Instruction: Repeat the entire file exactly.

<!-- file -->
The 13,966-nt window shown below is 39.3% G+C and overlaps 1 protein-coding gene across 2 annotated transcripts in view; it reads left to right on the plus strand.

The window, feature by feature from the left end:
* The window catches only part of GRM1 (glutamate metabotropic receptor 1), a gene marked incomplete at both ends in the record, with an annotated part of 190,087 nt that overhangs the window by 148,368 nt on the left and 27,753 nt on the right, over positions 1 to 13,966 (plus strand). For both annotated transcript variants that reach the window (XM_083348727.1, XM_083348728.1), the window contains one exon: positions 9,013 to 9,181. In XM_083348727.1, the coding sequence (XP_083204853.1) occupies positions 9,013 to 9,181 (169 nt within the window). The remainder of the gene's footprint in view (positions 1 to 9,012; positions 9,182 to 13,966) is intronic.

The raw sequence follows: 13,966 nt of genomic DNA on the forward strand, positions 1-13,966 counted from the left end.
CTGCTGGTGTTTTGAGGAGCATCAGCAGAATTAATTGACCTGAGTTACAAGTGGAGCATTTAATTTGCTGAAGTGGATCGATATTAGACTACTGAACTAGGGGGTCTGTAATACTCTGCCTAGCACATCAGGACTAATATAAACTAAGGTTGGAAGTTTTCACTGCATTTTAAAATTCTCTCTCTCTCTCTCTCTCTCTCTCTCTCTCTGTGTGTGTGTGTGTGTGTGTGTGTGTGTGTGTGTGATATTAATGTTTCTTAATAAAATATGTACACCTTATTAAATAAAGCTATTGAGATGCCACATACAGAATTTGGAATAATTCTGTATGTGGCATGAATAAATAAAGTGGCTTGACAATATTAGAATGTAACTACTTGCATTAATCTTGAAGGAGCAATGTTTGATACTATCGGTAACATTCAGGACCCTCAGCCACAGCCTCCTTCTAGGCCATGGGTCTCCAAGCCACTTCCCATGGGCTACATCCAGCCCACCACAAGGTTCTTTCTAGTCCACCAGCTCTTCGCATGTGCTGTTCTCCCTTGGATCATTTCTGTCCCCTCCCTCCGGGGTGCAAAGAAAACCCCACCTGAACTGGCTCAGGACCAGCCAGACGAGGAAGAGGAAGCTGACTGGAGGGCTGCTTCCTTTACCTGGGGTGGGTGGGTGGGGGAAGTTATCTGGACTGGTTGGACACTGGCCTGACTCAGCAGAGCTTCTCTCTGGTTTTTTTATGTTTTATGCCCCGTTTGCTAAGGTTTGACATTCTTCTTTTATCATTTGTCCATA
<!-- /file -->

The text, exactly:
The 13,966-nt window shown below is 39.3% G+C and overlaps 1 protein-coding gene across 2 annotated transcripts in view; it reads left to right on the plus strand.

The window, feature by feature from the left end:
* The window catches only part of GRM1 (glutamate metabotropic receptor 1), a gene marked incomplete at both ends in the record, with an annotated part of 190,087 nt that overhangs the window by 148,368 nt on the left and 27,753 nt on the right, over positions 1 to 13,966 (plus strand). For both annotated transcript variants that reach the window (XM_083348727.1, XM_083348728.1), the window contains one exon: positions 9,013 to 9,181. In XM_083348727.1, the coding sequence (XP_083204853.1) occupies positions 9,013 to 9,181 (169 nt within the window). The remainder of the gene's footprint in view (positions 1 to 9,012; positions 9,182 to 13,966) is intronic.

The raw sequence follows: 13,966 nt of genomic DNA on the forward strand, positions 1-13,966 counted from the left end.
CTGCTGGTGTTTTGAGGAGCATCAGCAGAATTAATTGACCTGAGTTACAAGTGGAGCATTTAATTTGCTGAAGTGGATCGATATTAGACTACTGAACTAGGGGGTCTGTAATACTCTGCCTAGCACATCAGGACTAATATAAACTAAGGTTGGAAGTTTTCACTGCATTTTAAAATTCTCTCTCTCTCTCTCTCTCTCTCTCTCTCTCTGTGTGTGTGTGTGTGTGTGTGTGTGTGTGTGTGTGATATTAATGTTTCTTAATAAAATATGTACACCTTATTAAATAAAGCTATTGAGATGCCACATACAGAATTTGGAATAATTCTGTATGTGGCATGAATAAATAAAGTGGCTTGACAATATTAGAATGTAACTACTTGCATTAATCTTGAAGGAGCAATGTTTGATACTATCGGTAACATTCAGGACCCTCAGCCACAGCCTCCTTCTAGGCCATGGGTCTCCAAGCCACTTCCCATGGGCTACATCCAGCCCACCACAAGGTTCTTTCTAGTCCACCAGCTCTTCGCATGTGCTGTTCTCCCTTGGATCATTTCTGTCCCCTCCCTCCGGGGTGCAAAGAAAACCCCACCTGAACTGGCTCAGGACCAGCCAGACGAGGAAGAGGAAGCTGACTGGAGGGCTGCTTCCTTTACCTGGGGTGGGTGGGTGGGGGAAGTTATCTGGACTGGTTGGACACTGGCCTGACTCAGCAGAGCTTCTCTCTGGTTTTTTTATGTTTTATGCCCCGTTTGCTAAGGTTTGACATTCTTCTTTTATCATTTGTCCATA